The England Rugby Union team have transformed from boring, underachievers to thrilling all-rounders who have just recorded the joint highest number of consecutive wins in the history of top class international rugby. Eddie Jones is the coach behind this transformation. What might his preferred approach to training teach us about how to thrive in uncertainty?
Like most elite team sports (and business) Rugby Union has experienced an explosion in available data. GPS tracking of players in games and training and near constant, often real-time access to player biometrics, sleep patterns and nutrition have allowed minute analysis of what needs to be tweaked in order to gain marginal gains through ever more precise, directive management. The result? Boring, predictable games and players that have lost the ability to make decisions and be creative in the moment (a phenomenon discussed here).
The England Rugby Union team used to epitomise this data-led ‘efficient automaton’. They woefully underperformed in the most recent World Cup – which they hosted. As a result a new coach, Eddie Jones, was brought in and England went on immediately to win the joint highest number of consecutive international victories in the history of the game. They aren’t just winning, they’re winning in thrilling style. Their play is now characterised by its range of tactics, adaptability and speed of decision making – especially so at crunch times towards the ends of games where things become unravelled, less certain.
The key to this transformation is in understanding the nature of the sport. Whilst predictable, readily managed environments like the velodrome and swimming pool yield to the power of data-driven approaches like the aggregation of marginal gains, the more unpredictable environment of team sport resists the ‘perfect answer’ – using data is a necessary but not sufficient approach to success. Some elite coaches, like Eddie Jones and José Mourinho, have therefore adopted a method called Tactical Periodisation… with remarkable success. Rather than break everything down into discrete elements – fitness, tactics, technique – all three are drilled together in circumstances designed to be more intense and challenging than players face even in top class international games.
Not only are the England team winning and playing better, surprisingly (to an extent) they are fitter too. As Jones explained in a recent article:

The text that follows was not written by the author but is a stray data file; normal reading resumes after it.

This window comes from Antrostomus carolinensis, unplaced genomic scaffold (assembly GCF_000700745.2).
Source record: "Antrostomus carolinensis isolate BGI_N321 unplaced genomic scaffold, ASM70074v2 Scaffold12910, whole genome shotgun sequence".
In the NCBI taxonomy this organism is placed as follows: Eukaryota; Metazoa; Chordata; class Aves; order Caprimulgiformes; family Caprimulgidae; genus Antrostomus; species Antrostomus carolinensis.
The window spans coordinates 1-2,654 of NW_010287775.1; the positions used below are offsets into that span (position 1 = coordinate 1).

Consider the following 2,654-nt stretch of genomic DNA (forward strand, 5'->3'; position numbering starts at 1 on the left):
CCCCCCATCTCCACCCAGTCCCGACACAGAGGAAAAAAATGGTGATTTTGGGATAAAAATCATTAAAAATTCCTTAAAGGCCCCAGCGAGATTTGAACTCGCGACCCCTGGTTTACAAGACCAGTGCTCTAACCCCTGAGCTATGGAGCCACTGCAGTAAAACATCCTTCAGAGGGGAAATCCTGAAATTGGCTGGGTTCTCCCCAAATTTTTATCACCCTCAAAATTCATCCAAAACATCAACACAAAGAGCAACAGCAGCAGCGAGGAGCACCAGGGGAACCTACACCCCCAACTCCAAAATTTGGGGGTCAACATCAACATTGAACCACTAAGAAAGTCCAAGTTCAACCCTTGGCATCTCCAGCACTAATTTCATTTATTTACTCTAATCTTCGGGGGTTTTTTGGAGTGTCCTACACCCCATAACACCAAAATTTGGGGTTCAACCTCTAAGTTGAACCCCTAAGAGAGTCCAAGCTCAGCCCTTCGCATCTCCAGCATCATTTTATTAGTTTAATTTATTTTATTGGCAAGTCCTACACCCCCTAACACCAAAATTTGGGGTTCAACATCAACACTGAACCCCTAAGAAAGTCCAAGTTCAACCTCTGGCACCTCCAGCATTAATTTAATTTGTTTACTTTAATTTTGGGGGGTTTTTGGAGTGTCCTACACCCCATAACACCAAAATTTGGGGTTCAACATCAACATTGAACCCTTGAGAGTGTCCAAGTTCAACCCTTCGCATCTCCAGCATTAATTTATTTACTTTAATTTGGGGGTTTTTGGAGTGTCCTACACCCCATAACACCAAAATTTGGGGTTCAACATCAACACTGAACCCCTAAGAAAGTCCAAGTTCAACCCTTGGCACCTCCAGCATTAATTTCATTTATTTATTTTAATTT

“Every day we train a specific parameter of the game. We have one day where we have a physical session and do more contacts than we would do in a game. Then we have a fast day where we try to train for at least 60% of the session above game speed. We don’t do any extra fitness – it’s all done within those training sessions. We’ve improved our fitness enormously.”
Just like in more controlled sporting environments, there are many aspects of business that will benefit from marginal gains: the application of the ever growing amounts of data constantly to tweak and improve. There are, though, increasing areas and types of business where – just like in team sport – winning means being able to thrive in unpredictability. Of course the first step is to be able to recognise the difference between the two scenarios in order to assess which you’re faced with. Where unpredictability is at play, though, what lessons might Tactical Periodisation have to teach us about the skillset and mindset to thrive?
As an example, let’s consider Customer Experience (CX in the jargon). When business was more about interrogating the data and extrapolating to an optimum, then knowing the relatively obvious ‘what’ was upsetting customers was enough. Now I think we need consciously to develop the means by which we can explore the territory of ‘why’ they are unhappy.
Exploring ‘why’ might have helped Kodak, for example, concentrate less on incremental improvements to film technology, products and services and more on the changes in the way people were creating and sharing images. To understand, in time to do something about it, why film would soon become not just relatively lacking in features but…irrelevant (at least to 99.9999% of the market).
The key here is accepting that ‘why’ is slippery, intangible, fungible. There is never one immutable ‘answer’ and so, therefore, the goal must be a thought process. Box’s Law tells us that all models are wrong, but some are useful. Jab Bloom tweeted that the lesson he took from that was:
“It doesn’t matter what is true so much as how we think.”
If the quest is more about ‘how to think’ than ‘what is true’, might the deep value within data about customers be revealed through a similar approach to Tactical Periodisation? Imagine if we use these stats and stories regularly to create intense, challenging drills for customer-facing teams by using innovative scenario and role-playing techniques like Forum Theatre and Virtual Reality. What unexpected insight and value might emerge if we observe and analyse this process with as much rigour as we would a focus group? At the same time, might the teams’ performance back at the customer coal-face improve?
There’s only one way to find out.
The general point is this: in our paradoxical era of big data and bigger uncertainty the key challenge is less about sourcing or generating data and more about how to explore its latent depths more creatively – more effectively – for game changing meaning.